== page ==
However, the end of this paper provides an overview of the possible evolution of EU-Russia relationship in the future, stating that the interdependence existing between them would avoid a direct confrontation.
Antagonisms, asymmetries, complex interdependence, defining moment, European Union, Russia, strategic partnership
THE FORMATION OF THE JUNCKER COMMISSION AND ITS IMPACT ON THE WESTERN BALKANS
2014 can be considered a new turning point in international relations and EU studies, as it was overall a very politically engaging year, both for historical memory and for present times. First, there was the centenary of the beginning of the First World War. Second, it brought a brand new institutional reshuffling in Brussels. Following the May parliamentary elections, the EU appointed its new leadership for the next 5 years. And third, there was the spread of violence, insecurity and political turmoil in Ukraine, Gaza and Iraq/Syria. In this intricate context, all eyes are again on the EU and its capacity to face these geopolitical challenges. One of the biggest changes brought by the newly announced Juncker Commission is the way it has restructured the foreign policy component. Before the official announcement, when some of the Commission plans leaked the press, many were speaking about the possibility for the enlargement portfolio to be completely dropped off. In reality it was not, but the message is still not very encouraging for the Western Balkans. The aim of the article is to assess the main pros and cons referring to a possible disengagement of EU in the already delayed Europeanization of the Western Balkans. The main points to be taken in consideration are: the reasons for EU to take such a decision based on the limited progress of the countries, the foreseen impact of this decision in the next 5 years and the risks for a re-emergence of violence and instability in the troubled region.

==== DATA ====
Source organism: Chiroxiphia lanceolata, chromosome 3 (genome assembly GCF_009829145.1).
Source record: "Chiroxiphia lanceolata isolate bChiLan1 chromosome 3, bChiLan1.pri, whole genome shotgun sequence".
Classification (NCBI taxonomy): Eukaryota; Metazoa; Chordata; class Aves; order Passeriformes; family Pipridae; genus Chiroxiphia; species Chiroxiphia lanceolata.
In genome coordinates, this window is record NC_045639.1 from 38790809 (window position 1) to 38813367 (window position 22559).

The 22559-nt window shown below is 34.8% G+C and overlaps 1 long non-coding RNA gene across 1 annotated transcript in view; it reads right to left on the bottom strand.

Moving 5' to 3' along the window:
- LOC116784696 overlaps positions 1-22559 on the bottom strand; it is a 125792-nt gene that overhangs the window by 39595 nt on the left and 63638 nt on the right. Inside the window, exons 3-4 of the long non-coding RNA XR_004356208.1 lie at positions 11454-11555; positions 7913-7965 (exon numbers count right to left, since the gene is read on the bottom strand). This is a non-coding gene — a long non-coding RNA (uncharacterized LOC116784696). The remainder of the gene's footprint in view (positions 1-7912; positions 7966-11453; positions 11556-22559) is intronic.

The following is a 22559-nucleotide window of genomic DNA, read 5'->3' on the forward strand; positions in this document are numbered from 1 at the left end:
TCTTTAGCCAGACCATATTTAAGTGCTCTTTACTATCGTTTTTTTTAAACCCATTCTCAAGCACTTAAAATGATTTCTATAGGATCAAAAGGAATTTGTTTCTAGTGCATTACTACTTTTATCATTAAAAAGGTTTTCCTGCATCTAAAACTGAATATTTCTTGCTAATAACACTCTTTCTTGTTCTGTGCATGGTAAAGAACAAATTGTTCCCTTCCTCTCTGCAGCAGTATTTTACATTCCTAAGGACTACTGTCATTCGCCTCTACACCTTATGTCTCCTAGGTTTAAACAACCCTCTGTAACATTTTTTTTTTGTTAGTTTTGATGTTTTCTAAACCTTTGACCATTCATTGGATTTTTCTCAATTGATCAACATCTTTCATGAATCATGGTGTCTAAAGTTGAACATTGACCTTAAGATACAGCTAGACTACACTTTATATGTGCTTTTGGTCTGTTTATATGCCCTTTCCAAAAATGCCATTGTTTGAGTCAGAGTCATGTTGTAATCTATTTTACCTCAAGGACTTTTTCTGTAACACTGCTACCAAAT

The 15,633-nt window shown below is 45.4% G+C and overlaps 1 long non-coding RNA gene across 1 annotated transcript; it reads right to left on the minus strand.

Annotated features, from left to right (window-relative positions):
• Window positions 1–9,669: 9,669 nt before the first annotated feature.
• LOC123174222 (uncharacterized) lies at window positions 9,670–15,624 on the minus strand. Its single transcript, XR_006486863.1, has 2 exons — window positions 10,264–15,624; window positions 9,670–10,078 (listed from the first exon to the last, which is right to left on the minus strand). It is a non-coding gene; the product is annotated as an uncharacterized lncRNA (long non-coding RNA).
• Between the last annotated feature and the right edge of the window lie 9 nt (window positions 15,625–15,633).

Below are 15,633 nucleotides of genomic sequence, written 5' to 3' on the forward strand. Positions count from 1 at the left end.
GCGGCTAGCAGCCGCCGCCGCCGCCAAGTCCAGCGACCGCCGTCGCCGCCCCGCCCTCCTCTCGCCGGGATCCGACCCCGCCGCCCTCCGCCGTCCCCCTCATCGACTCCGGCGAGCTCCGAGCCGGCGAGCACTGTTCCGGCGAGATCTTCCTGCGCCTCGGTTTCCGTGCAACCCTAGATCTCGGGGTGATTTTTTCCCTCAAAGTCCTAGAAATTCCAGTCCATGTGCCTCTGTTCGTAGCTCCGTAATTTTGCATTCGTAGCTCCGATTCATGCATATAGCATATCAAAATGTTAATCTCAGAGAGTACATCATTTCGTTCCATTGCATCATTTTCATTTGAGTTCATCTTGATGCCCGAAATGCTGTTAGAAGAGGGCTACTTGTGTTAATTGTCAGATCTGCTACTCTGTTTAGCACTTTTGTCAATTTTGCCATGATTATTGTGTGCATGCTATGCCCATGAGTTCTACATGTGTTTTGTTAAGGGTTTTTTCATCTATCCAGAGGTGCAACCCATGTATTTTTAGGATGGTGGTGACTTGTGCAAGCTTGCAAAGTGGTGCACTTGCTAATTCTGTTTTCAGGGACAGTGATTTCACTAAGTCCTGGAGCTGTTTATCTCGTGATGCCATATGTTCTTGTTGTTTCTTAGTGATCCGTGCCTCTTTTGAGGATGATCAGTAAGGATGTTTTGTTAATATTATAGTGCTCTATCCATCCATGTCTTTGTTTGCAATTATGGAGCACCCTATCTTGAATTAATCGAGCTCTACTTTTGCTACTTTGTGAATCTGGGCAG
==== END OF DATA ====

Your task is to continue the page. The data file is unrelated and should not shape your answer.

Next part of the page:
Enlargement, EU Foreign Policy, European Commission, Western Balkans
THE EU INTELLIGENCE SERVICE DILEMMA
Two decades after the definition of its Common Foreign and Security Policy, the European Union could move forward in this field by planning and implementing the full integration of Intelligence into the core of its global and smart power design. An inception scenario could consider and eventually overcome Euroskepticism, Eurosklerosis, Eurozone meltdown, Sovereign Opt-outs or other negative trends. Three questions are envisionable on such premises: is it a matter of stronger political will to deepen the empowerment process in accordance to the official claims for a safer and grander unional Europe, capable to foster enhanced understanding and practice of its role in contemporary world affairs? Is it a matter of relevance to show that the EU is not just a bureaucratic form without content in the complex arena of International Security, or a fragile economic powerhouse with almost no coercive might? Is it a matter of urgency to validate its string of Treaties beyond the optimistic wording of social market economy and mutual assistance clause into the reality of preventive diplomacy and just resolution of classic or asymmetric risks and threats?
Asymmetrical Risks and Threats, e-Cold War, EU Intelligence Service, Integration Deepening, SITCEN, Smart Power, Transatlantic Link
Fiona Hill and Clifford G. Gaddy. 2013. Mr. Putin. Operative in the Kremlin. Washington D.C.: Brookings Institution Press, 377p. ISBN-13: 978-0815723769
Radu Alexandru CUCUTĂ